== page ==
Imagine if every time you smelled a rose, your brain conjured up the taste of porridge. Or when feeling the discount leather of a DFS sofa, you saw blotches of purple light? Those may seem like abilities plucked from a comic, but they’re actually the symptoms of synesthesia, a neurological condition where one sensual stimulation evokes the sensation of another.
A couple of weeks ago, Dev Hynes – the musical virtuoso behind Lightspeed Champion and Blood Orange – described his own synesthetic experiences at a New York University lecture. In it, he juxtaposed 30 minutes of his composed score for the film Palo Alto against a dark room that splintered lucid colour spirals and radiant hues across its walls. He played narrator; portraying how all these colours made him feel and more importantly, what they made him see. What he was portraying was chromesthesia – the sound to colour synesthesia, which is a type of synesthesia in which heard sounds automatically and involuntarily evoke an experience of colour.
Between 5-15% of the adult population have experienced some form of synesthesia. Included in that figure are mirror-touch synesthetes, those who literally feel the pain or emotions of another, and those who taste/see colours when they orgasm. From that percentage, a further 4% automatically associate numbers with colours. But it’s chromesthesia that is the most common form.
As an area of study, the research of synesthesia has grown exponentially over the past few centuries. When people first discovered synesthesia in the 19th century, it was wrongly traced back to the eyes due to a prior knowledge of colour blindness. This ideology was shelved when it was discovered that people could actually generate the same senses with their eyes closed, confirming its base in neurology. Since then, the research agenda has moved on from questioning the legitimacy of the condition to understanding how exactly it can affect subjects. It wasn’t until the 1980s that neurologists, Richard Cytowik and Simon Baren-Cohen, began to understand its characteristics.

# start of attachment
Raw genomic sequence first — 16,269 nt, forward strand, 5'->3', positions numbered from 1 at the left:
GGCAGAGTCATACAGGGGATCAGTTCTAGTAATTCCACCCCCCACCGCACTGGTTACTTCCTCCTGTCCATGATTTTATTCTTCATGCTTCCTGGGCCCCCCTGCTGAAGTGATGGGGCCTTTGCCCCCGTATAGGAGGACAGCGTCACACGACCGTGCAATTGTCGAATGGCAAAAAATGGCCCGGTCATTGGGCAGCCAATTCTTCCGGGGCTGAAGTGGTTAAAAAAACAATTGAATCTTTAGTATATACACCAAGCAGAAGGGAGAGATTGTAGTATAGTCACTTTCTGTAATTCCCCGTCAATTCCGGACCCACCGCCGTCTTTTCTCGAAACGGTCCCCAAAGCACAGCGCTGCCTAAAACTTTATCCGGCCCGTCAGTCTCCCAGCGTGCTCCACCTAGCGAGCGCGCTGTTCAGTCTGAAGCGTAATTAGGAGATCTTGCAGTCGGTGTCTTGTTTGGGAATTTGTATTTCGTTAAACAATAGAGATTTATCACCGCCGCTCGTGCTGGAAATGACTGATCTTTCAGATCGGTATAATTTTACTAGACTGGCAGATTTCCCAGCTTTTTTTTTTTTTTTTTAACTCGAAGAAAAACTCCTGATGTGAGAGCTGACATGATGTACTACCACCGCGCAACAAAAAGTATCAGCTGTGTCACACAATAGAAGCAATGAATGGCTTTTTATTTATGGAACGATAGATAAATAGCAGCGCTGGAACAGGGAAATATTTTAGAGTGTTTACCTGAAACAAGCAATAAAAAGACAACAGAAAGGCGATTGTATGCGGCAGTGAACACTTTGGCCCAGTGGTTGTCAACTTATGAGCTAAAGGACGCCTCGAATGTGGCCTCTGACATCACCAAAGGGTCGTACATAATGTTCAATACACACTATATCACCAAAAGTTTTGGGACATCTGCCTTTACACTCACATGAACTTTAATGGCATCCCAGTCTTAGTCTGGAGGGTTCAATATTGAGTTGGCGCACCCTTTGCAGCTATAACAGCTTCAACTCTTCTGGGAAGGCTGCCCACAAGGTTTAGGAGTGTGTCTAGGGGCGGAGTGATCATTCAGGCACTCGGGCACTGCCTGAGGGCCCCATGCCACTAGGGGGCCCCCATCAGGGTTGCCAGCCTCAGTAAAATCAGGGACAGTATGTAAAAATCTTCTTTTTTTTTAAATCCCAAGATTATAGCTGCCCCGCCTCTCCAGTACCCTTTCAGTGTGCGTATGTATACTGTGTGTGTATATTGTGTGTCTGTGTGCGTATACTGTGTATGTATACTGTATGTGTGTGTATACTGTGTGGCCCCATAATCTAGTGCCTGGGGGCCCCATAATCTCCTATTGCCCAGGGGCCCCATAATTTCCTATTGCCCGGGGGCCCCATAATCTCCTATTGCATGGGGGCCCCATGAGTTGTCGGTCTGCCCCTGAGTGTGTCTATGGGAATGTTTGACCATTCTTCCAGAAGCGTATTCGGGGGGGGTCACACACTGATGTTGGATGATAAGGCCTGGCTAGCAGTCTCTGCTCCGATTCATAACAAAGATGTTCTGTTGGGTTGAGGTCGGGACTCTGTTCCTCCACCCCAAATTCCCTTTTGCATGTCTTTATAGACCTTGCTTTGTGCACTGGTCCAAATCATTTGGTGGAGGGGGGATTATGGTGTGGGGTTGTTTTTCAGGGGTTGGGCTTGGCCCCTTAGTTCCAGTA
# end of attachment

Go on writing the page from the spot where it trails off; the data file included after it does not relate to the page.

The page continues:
The latest development comes from Cambridge University, who have bridged a link between synesthesia and autism. Whereas synaesthesia only occurred in 7.2% of typical individuals, it occurred in 18.9% of people with autism. At the level of the brain, synesthesia involves atypical connections between brain areas that are not usually wired together, so that a sensation in one channel automatically triggers a perception in another.
Most believe synesthesia come from childhood experiences in which certain stimuli have created synesthetic pairings. For example, the letter “G” could be linked with dark green because your mum, Glenda, used to wear it a lot. It may also be that synesthesia runs in families. It’s possible that a gene for synesthesia results in extra connections and cross-wiring between brain areas.
Synesthesia note and colour chart via
Professor Sean Day, PhD and fellow chromesthete, summarises: “If the colours are more vivid, I would suggest that it is primarily a matter of focus. That is, you are paying more attention to the colours. There has been some speculation that such synesthetes have a heightened sense of colour perception.” So the difference lies in being able to accurately decipher the subtleties between shades when someone presses play. Even if those with the condition may brush their shoulders of such a nametag, there’s an ounce of superhuman about it.
“Returning to the matter of perception, if this type of synesthete is getting a sort of double whack of input to colour-perception centres of the brain - from both visual input and auditory input - this would place more upon the colour perception centres. One could then use this towards training oneself to be more perceptive to nuances of colour. However, one also can get worn out by overstimulation, in certain settings (e.g. noisy dance clubs, or sports arenas).”
There’s currently a dream team of chromesthetes making music including Kwes Pharrell Williams and Aphex Twin. Then there’s OF’s Tyler, The Creator whose strong affinity with colours in his work are allegedly linked with the condition. Just take a glimpse at the “Glowing” video produced by Wolf Haley, his director alter ego and it’s like a high contrast pack of exploded Skittles neatly packaged into 1080pi.